The members of rollicking Philadelphia group Sheer Mag literally wear their influences on their sleeves: Vocalist Tina Halladay can often be seen sporting a denim vest studded with pins repping Thin Lizzy and AC/DC, signifying the way the band’s riff-heavy yet thrillingly compact and catchy songs are bringing old-school rock values back to modern lo-fi punk.
Sheer Mag’s recent hype-free ascent is an anomaly in modern indie rock. The band has neither a presence on social media nor a publicist. They helm their own merch table, where you can purchase Grim Reaper-esque Sheer Mag action figures “draped in the finery of rock n’ roll” (meaning their band logo). And while they can still be found gigging in DIY venues across the U.S. and Europe, they also played Coachella in April and will appear at Barcelona’s Primavera Sound in June. The band has reportedly been courted by major labels eager to back their first full-length (their discography to date consists of three seven-inches, each containing four excellent songs), but they’ve turned them down, preferring to stay rooted in the homegrown scene that spawned them.
On a recent Saturday, the Market Hotel – a DIY venue next to an elevated subway in Bushwick, Brooklyn – bustled with longhairs and leather-jacket-clad punks waiting to see the group. Before Halladay could get onstage to unleash her throttling, soul-inspired vocals to the sold-out crowd, she had to take care of some personal business. “Hold on,” she says, moments after meeting up with Rolling Stone. “I have to go say hi to my mom.” Halladay, who hails from the New York area, hugged her family members in line and posed for photos with them. When she returns, she’s holding a new pin she procured in the past few minutes: This time, it’s one her mom made. “It’s a really weird photo of us – I don’t know how she got it,” Halladay smiles. “It’s me and two of the guys in my band. She cut everyone else out of it, I guess, though. She’s so bad at making pins.”
Halladay took some time to discuss Sheer Mag’s Coachella experience, the band’s Philly HQ and how guitarist Matt Palmer is her Robbie Robertson.
You all just performed at Coachella. Was it what you were expecting?
It was … weird [laughs]. I mean, we were there the day we played and were all taken care of. It was really fun to play there. It was so loud; it was sick. It’s funny because I can’t wear it as a joke, but Matt [Palmer, guitarist] was wearing the flower crown we found on the ground there. It’s like, “Goddammit.” I wish that were funny for me to do. But it’s, like, not.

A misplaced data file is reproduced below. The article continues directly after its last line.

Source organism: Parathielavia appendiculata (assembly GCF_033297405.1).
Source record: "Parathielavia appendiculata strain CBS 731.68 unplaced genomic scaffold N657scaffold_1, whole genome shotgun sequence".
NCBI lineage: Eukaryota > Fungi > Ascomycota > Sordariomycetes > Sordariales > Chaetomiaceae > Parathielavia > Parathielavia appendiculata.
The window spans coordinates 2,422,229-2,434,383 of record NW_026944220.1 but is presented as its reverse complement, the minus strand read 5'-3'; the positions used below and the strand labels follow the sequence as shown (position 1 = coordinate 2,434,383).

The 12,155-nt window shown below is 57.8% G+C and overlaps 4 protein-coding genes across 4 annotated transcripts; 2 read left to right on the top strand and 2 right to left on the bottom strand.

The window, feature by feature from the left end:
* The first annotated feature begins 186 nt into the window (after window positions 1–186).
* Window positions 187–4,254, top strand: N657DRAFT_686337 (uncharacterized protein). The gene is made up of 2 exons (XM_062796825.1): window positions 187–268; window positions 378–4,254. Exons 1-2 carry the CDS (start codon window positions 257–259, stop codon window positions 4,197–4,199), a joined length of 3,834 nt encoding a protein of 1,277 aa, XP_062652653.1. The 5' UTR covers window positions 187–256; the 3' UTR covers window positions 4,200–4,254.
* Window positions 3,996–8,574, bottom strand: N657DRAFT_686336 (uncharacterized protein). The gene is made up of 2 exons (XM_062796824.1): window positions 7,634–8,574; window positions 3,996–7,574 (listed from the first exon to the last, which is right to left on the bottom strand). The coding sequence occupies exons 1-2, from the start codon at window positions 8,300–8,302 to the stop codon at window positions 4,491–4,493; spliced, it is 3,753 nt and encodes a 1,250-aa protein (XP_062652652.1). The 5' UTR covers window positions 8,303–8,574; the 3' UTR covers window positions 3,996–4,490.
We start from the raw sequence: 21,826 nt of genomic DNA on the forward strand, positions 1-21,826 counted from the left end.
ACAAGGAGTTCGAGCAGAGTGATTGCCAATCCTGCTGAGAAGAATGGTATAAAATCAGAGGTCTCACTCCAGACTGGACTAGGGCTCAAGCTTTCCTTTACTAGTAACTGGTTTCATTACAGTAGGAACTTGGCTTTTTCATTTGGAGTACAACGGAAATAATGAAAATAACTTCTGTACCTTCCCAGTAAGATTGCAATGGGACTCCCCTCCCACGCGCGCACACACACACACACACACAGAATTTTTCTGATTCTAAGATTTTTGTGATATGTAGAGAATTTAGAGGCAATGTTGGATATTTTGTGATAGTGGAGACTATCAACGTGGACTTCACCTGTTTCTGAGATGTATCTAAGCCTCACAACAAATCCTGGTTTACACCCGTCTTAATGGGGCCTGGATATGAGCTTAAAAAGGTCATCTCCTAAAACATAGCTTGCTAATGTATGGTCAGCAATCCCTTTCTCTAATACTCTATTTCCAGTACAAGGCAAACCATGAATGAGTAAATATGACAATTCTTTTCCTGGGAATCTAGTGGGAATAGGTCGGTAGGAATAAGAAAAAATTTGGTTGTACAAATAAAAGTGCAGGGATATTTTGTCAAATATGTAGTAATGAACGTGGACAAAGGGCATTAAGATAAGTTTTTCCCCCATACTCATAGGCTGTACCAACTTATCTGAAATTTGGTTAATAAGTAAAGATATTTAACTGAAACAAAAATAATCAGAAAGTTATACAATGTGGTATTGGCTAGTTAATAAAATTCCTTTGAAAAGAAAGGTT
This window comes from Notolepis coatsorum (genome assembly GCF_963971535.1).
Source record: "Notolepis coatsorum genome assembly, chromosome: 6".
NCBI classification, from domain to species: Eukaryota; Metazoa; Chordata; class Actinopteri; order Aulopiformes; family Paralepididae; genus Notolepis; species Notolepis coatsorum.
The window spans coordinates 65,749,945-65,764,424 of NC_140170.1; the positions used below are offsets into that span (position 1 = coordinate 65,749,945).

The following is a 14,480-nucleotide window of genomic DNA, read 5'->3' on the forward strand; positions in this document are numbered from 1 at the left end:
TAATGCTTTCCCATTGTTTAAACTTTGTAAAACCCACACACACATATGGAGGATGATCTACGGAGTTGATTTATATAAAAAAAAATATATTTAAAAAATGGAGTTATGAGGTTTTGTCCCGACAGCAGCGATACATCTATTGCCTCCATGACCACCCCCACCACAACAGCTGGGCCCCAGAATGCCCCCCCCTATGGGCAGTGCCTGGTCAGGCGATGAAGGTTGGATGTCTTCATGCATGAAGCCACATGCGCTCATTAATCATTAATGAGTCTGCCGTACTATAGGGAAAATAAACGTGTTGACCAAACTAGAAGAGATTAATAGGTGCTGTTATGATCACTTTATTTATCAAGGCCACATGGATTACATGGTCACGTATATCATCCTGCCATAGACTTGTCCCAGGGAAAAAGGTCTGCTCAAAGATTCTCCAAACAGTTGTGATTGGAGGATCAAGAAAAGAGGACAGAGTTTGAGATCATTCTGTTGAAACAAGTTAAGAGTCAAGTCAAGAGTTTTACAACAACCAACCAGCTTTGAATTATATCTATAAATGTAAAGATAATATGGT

Was that the biggest show Sheer Mag had played to date?
Definitely the loudest [laughs]. The first weekend they were having a problem with the wristbands so not that many people were able to see [us] … besides VIPs, they didn’t let people in until 15 minutes into our set. I feel bad for people who played at 11 and stuff, cause nobody was there.
Can you tell me about recording at the Nuthouse, in Philly?
Well, we all moved in together, with some other people, into that house. It was like six or seven roommates. So Hart [Seely, bass] and Kyle [Seely, guitar] lived on the top floor, and had a door that opened between the rooms, so we recorded the first seven-inch in those rooms. I was never there when they did instruments. I mean, I was in the house but not in the room.
Me and Matt still live there; they don’t. It’s just our home base. Big house. Bunch of roommates, all our friends we love. It’s our family.
Your recording sound pretty gritty. Is that done consciously or out of necessity?
Probably a combination of both. I really can’t speak to … That isn’t really my deal. It’s Hart – him and Kyle record all the instruments together. Then they come to me and Matt to do what we will: you know, the lyrics.
Is writing lyrics a collaborative process between you two?
Me and Matt? It is sometimes. A lot of the time it’s whoever’s feeling like [it]. … Everybody goes in and out of modes where they want to write a lot. I am very bashful about writing. In my old band, I never really wrote. I’ll contribute a verse here and there. Most of the time, it’s Matt writing from my perspective, and we’ll talk about it before.
He’s an amazing songwriter. I always say he’s kind of like my Robbie Robertson [of] the Band, you know. He would write from Levon [Helm]’s perspective, like a country guy in Arkansas. So he’s like my Robbie Robertson, but hopefully won’t actually be. Because Robbie Robertson is a piece of shit.
What makes you feel bashful about putting your own songs out there?
I’m not as experienced in that. I do write some stuff, but it’s easier for me to speak through … I will write, if I can. But I think it’s easy for us to both work in that way. For him to not write from his perspective is a freeing thing. And for me, having someone I can explain … Well, it’s not just me with these ideas. But it’s nice to have someone say things that I maybe can’t.
Like with the first record, some of those songs like “Hard Lovin.” Some of those lyrics are very, like … I don’t know the word I want to use. Maybe I come off as more egotistical than I actually am. I can’t say those things myself. I need someone to say it, or help me say it.
Do you feel like yourself when you’re singing those words, or does it feel like you’re playing a character?
I mean, I know that when I’m at my best, that’s who I am. But I doubt myself. When people are, like, whispering near me at a show, I’m like, “Are they talking shit about me? They’re not going to come over and say hi?” And they’re like, “Can we get a picture with you?” And I’m like, “Yes!” I sometimes don’t remember that people probably like me if they’re coming to see me play. I’m still defensive.